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Safety Signage and Stadium Labeling

stadium signage and labeling guide
Introduction to Photoluminescent Labels, Signs & Path Markings

Written by Jack Rubinger

When thousands and thousands of emotional sports fans get packed together, things can get a little out of hand. National headlines about the fan that flipped over a railing and fell to his death at a Texas Rangers baseball game drew our attention and created a stir. In the moment, he became a part of the game and forgot about being safe.

So how good a job are we doing with stadium safety signage?

A quick perusal of national stadiums shows consistent messages about the influence of drugs and alcohol, underage drinking, throwing items onto the field, obscene language, attempting to enter the field and harassing visiting teams and their fans. But what about warning people about hanging over railings?

Free Introduction to Photoluminescent Labels

A complete reference guide to Photoluminescent Labeling

We can learn much about safety signage and stadium labeling from the United European Football Association which has created both stadium infrastructure and stadium safety and security regulations addressing:

do not lean on railing label
  • Signposting
  • Public passageways
  • Crowd dispersal strategy
  • Public access and egress
  • Identification of persons responsible for safety/security
  • Floodlighting

It’s important to do everything to empower stadiums to create their own safety signage to warn fans about dangerous railings, make exit and entrance signs really stand out, and create safety zones to keep individuals away from areas under repair.

As experts in safety signage and stadium labeling, we recommend using generously proportioned stadium railing safety labels with minimal words and prominent graphics.

Consider the following steps to instill safety through stadium signs and labels:

  • If the facility has a mezzanine level, take a view from above for a better perspective.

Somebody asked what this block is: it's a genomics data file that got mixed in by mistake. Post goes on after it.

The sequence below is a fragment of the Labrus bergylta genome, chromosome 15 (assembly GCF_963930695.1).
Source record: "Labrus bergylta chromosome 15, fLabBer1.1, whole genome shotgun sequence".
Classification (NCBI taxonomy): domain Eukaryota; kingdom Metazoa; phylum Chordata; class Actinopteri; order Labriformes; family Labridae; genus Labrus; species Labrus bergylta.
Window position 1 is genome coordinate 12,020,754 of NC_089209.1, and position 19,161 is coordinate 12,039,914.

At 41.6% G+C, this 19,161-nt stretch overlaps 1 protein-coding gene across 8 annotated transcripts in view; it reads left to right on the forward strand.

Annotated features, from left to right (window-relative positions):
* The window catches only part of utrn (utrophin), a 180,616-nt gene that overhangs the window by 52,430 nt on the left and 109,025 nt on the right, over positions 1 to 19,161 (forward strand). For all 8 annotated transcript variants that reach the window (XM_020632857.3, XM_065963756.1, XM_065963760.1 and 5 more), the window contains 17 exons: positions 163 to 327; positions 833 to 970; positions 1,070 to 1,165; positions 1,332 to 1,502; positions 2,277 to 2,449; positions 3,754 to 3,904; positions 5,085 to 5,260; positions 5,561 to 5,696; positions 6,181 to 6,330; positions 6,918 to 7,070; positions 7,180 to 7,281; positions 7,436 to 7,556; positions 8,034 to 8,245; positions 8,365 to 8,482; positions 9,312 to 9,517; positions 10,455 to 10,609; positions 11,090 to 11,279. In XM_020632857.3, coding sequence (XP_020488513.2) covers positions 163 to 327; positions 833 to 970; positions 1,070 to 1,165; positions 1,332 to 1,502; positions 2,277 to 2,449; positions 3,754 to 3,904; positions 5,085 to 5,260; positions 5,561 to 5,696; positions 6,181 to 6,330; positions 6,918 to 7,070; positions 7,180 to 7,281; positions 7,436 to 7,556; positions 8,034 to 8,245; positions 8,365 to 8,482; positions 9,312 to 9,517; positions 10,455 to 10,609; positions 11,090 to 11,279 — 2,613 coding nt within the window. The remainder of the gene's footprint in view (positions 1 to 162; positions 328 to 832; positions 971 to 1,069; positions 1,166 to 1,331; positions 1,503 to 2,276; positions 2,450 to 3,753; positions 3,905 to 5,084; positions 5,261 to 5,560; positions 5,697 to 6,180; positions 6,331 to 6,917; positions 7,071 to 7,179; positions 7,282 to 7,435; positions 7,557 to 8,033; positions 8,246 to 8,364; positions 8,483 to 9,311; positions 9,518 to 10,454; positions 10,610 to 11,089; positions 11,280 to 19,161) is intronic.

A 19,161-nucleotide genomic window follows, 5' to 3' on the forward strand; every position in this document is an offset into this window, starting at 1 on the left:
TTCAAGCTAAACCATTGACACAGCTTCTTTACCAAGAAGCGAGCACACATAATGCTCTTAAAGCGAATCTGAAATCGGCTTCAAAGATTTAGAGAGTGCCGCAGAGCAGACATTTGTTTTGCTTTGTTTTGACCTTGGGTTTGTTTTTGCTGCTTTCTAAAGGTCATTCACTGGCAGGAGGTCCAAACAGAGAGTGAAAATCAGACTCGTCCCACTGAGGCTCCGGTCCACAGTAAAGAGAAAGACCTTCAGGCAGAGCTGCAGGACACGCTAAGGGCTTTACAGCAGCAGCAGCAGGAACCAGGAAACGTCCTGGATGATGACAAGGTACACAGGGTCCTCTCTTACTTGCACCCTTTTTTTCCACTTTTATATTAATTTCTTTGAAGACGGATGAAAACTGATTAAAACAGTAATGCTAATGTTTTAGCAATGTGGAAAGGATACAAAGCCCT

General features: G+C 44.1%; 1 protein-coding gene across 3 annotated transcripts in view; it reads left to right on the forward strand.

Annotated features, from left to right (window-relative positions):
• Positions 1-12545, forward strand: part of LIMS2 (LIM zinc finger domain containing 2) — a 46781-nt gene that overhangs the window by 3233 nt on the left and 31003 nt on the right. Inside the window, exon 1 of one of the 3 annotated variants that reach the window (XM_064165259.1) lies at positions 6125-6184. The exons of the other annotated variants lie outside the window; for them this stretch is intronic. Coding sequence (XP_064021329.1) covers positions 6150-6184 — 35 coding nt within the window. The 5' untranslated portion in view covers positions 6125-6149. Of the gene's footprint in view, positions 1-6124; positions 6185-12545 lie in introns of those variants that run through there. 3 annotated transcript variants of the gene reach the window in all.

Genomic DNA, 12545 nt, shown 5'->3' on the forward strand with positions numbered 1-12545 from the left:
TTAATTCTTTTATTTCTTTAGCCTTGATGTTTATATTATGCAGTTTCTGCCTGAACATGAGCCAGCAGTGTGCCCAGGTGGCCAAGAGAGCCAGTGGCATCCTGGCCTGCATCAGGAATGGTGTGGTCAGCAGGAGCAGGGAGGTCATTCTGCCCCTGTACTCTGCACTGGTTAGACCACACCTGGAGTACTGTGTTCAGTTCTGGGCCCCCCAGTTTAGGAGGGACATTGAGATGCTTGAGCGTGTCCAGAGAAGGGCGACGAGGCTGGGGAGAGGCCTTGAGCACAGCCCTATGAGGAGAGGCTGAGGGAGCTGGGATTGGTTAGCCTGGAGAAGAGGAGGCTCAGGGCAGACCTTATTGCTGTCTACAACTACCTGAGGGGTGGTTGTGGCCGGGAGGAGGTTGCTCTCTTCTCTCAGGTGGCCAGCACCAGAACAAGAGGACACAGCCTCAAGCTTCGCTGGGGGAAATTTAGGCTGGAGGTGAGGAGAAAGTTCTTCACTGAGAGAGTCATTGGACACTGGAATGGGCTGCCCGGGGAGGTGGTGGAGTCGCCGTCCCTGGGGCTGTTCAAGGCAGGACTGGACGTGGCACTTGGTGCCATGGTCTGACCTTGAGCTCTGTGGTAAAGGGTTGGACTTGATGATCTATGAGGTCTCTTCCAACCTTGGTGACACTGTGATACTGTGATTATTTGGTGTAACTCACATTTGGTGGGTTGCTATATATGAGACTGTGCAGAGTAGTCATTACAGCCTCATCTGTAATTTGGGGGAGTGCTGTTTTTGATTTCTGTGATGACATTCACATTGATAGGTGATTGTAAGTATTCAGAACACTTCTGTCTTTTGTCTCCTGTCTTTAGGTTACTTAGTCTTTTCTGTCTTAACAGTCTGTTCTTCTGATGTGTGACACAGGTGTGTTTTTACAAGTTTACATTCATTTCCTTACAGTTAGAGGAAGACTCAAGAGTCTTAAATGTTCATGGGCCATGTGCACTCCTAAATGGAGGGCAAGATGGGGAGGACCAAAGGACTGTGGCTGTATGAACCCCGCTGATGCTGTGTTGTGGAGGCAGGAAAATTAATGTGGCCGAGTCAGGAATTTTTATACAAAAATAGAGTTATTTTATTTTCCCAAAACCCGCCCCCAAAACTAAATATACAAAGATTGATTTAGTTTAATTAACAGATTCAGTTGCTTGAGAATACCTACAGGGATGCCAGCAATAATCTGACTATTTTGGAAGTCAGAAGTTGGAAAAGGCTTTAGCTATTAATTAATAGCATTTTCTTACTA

• List signage needed for each area.
  • Note that labels must fit tightly on railings and other surfaces.
  • For maximum visibility, create huge signs and labels – particularly impactful when communication must take place at a distance.

Photoluminescent labels which can be seen in the dark during power outages and wayfinding signs and labels are another great idea for stadiums. For behind the scenes work at these facilities, pipe marking labels indicating the directional flow of hazardous fluids and gases and signs warning people to keep their distance from electrical cables also provide safety benefits.

do not sit on railingLook around almost any stadium in the world and you’ll see enormous ads, pyrotechnics and other impressive visuals that command your attention. But stadiums are really missing an opportunity to make safety signage more of a concern.

One challenge is the fact that baseball teams, for example, determine their own safety features based on local laws. There are no overriding national stadium safety standards.

Don’t be afraid to be bold with your safety signage. First, take a look at any data available for your venue, as to where injuries are taking place. Also study your fans' behavior to assess other areas of potential risk. Then, determine what fans need to know about distances and directions, such as finding their seating section or finding the restrooms. Make sure your message makes sense for the situation. Finally, consider how many labels are needed to drive home the point.

Call Chris Haag (1-800-788-5572 Ext.5654) (503-350-5654 Direct Line)

The information presented in this document was obtained from sources that we deem reliable; Graphic Products does not guarantee accuracy or completeness. Graphic Products, Inc. makes no representations or warranties of any kind, express or implied. Users of this document should consult municipal, state, and federal code and/or verify all information with the appropriate regulatory agency.

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